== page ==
As long as he is playing like this, Djokovic is the French Open favorite at this point. But he's still got quite a bit of work to do. Andy Murray is undefeated on clay in 2015, having rolled through Madrid (smoking Nadal in the finals) and Munich in limited prep, and he looked rather clinical himself in disposing of clay master David Ferrer in four sets on Wednesday. Plus, while Stan Wawrinka's only slam title was on hard courts at the 2014 Australian Open (against Nadal), his game has its highest ceiling on clay, where he can catch up to a few more balls and use his heavy strokes to knock people off of the court. And while Jo-Willie Tsonga is a bit of a surprise, he plowed through the first week nearly unscathed and has already taken down Berdych and Kei Nishikori.
Nadal vs. Djokovic
Nadal vs. Djokovic
Plus, the stakes are now raised. When Nadal was at his peak, you were just hoping for a good draw so you could say you reached the finals or the semifinals before Nadal took you apart. Just ask poor David Ferrer. The late-blooming Spaniard lost to Nadal for three straight years, getting crushed in the semis in 2012, in the finals in 2013, and in the quarterfinals (after taking the first set) in 2014.
Roger Federer's case for being called the best player of all time revolves partially around the fact that he won the French Open the one time that Nadal lost (2009) and can therefore boast of winning all four slams at least once. From a legacy standpoint, this tournament now means everything in the world to both Djokovic (five Aussie titles, two Wimbledons, a U.S. Open, and zero French) and Murray (one Wimbledon, one U.S. Open, and four Aussie final appearances). It might be 30-year old Wawrinka's best shot at a second slam, too, especially since he would only have to beat Djokovic or Murray, and not both.
They know this, too. Slam semifinals are always intense; of course they are. But expect Friday's two matches to be off the charts in this regard.
3. Rafael Nadal may not be finished, but he's getting close
Once you prove yourself to be a member of a sport's pantheon, we race to be the first one to correctly call you done, finished, kaput. Just ask Roger Federer. It becomes a game. OK ... NOW he's done. No? Now! And ...... now!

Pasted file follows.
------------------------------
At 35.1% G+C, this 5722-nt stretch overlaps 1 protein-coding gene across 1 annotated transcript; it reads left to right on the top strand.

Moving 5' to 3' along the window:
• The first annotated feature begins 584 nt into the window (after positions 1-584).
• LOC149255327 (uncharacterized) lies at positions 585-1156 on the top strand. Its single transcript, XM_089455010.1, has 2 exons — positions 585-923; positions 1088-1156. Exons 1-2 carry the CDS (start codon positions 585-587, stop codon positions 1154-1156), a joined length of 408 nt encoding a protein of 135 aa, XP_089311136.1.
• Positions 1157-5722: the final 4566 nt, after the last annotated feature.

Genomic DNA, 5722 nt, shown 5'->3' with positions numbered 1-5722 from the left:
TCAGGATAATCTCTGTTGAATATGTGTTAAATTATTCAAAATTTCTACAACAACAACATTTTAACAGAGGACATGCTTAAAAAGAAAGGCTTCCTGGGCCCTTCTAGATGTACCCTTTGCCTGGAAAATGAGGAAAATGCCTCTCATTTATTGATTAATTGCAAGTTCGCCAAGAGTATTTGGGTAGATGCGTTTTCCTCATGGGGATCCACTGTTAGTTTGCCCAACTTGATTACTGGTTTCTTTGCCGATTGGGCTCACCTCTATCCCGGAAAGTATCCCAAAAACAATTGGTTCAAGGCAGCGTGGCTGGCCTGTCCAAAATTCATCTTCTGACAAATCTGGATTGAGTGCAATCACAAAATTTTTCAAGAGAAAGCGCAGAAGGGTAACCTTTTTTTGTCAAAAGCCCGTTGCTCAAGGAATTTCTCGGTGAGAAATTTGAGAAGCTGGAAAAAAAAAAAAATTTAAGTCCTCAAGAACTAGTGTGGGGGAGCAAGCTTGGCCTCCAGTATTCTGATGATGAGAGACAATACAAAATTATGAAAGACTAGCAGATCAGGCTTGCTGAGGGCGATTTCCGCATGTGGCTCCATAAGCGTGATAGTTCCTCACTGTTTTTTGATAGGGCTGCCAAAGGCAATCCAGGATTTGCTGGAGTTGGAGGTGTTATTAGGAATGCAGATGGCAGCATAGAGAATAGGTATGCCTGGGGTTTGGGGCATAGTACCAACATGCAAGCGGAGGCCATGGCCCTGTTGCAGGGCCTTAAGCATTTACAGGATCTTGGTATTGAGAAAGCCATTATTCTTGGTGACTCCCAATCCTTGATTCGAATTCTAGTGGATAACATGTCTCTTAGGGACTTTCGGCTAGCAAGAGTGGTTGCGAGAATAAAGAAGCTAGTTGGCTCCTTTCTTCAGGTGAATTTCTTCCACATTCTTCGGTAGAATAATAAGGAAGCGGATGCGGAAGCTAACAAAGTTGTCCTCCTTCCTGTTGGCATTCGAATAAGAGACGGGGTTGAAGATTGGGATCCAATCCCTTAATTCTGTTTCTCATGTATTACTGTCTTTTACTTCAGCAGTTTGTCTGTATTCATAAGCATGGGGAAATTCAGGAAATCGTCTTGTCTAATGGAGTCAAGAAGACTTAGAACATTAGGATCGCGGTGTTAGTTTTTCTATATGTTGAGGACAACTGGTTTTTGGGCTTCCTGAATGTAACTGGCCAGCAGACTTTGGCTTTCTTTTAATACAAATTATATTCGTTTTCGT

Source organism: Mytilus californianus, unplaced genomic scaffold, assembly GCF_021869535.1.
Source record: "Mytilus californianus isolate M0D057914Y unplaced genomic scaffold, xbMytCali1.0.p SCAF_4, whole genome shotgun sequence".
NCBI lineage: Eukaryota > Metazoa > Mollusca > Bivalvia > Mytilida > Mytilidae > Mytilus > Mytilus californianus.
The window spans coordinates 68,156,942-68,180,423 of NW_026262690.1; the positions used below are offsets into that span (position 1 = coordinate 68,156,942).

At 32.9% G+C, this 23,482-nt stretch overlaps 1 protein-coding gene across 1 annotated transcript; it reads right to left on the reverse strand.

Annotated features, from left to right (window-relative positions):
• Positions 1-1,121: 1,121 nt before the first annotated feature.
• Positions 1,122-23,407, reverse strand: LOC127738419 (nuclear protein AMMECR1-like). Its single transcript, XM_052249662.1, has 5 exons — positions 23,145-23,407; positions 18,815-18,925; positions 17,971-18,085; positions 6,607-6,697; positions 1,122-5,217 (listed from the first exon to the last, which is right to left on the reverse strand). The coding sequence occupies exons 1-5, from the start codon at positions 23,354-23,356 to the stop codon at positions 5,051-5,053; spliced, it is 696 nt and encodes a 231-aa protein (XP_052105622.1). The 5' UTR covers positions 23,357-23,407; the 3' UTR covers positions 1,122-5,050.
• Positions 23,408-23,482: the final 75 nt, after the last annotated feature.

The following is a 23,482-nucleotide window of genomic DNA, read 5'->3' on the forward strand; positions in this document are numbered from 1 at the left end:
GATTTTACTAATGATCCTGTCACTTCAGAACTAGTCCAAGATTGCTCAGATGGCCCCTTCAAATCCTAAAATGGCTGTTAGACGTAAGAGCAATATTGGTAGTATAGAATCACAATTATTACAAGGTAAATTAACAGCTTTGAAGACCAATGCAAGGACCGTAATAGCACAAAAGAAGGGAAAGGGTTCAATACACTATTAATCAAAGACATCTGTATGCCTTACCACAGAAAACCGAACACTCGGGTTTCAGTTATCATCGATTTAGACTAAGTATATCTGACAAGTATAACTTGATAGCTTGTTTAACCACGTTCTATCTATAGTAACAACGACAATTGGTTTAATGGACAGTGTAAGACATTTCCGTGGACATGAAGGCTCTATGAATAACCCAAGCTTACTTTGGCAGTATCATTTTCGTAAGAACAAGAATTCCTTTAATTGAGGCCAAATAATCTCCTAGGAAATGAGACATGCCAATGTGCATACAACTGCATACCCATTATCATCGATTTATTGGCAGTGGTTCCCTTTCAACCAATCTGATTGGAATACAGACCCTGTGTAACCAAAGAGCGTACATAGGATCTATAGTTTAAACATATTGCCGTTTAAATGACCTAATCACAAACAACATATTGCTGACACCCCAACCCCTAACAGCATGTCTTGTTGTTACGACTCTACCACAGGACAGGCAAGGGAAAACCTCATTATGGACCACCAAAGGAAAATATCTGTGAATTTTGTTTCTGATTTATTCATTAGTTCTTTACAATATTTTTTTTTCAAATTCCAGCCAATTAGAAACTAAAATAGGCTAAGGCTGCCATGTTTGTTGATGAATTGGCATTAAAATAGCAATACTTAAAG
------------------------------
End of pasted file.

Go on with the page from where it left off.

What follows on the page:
Ten years from now, when tennis' aging Big 4 are finally finished (well, except for Djokovic, who will be sleeping in a hyperbaric chamber and still winning five-hour matches), we'll be able to go back and properly pinpoint the moment everything officially fell apart for each given player. And perhaps Wednesday was just that for Nadal. Perhaps he'll never again maintain for two weeks what we have thought of as his fifth gear of play. He's 29, after all, and his absurdly physical style has put four decades' worth of age on his legs. Watching him play makes you tired, and he probably wasn't a candidate to play elite, top-3 or so tennis for quite as long as the lighter-on-his-feet Federer has. From a style standpoint, he is Dwyane Wade to Federer's Kobe Bryant, Bo Jackson to Fed's Barry Sanders.
But he's still 70-2 all time at Roland Garros. It took Novak Djokovic to end his five-year title streak. He dropped three sets during his 2011 title run and was taken to five sets by John Isner, and we started to assume Djokovic was going to overtake him soon; then he dropped one set in winning in 2012. He dropped four sets and won as a 3-seed in 2013, then dropped only two as a 1-seed in 2014. Every time we think he's on his way down, he rebounds. Djokovic's Wednesday dominance was extreme, but it was only a little bit more convincing than Nadal's other Roland Garros loss, a 6-2, 6-7, 6-4, 7-6 defeat at the hands of Robin Soderling. He responded to that one by winning five titles in a row.
Nadal might not be done, and he still might have a 10th title in him if Djokovic's form dips again (and your perfect form always does). But when he is officially through winning slams, this is what it will look like: a timid, aging Nadal, camped out far behind the baseline and incapable of doing enough damage against an opponent who is dialed in and running him from side to side. That it happened against a peaking Djokovic doesn't mean it will happen against just anybody, but it will likely happen more in the next couple of years.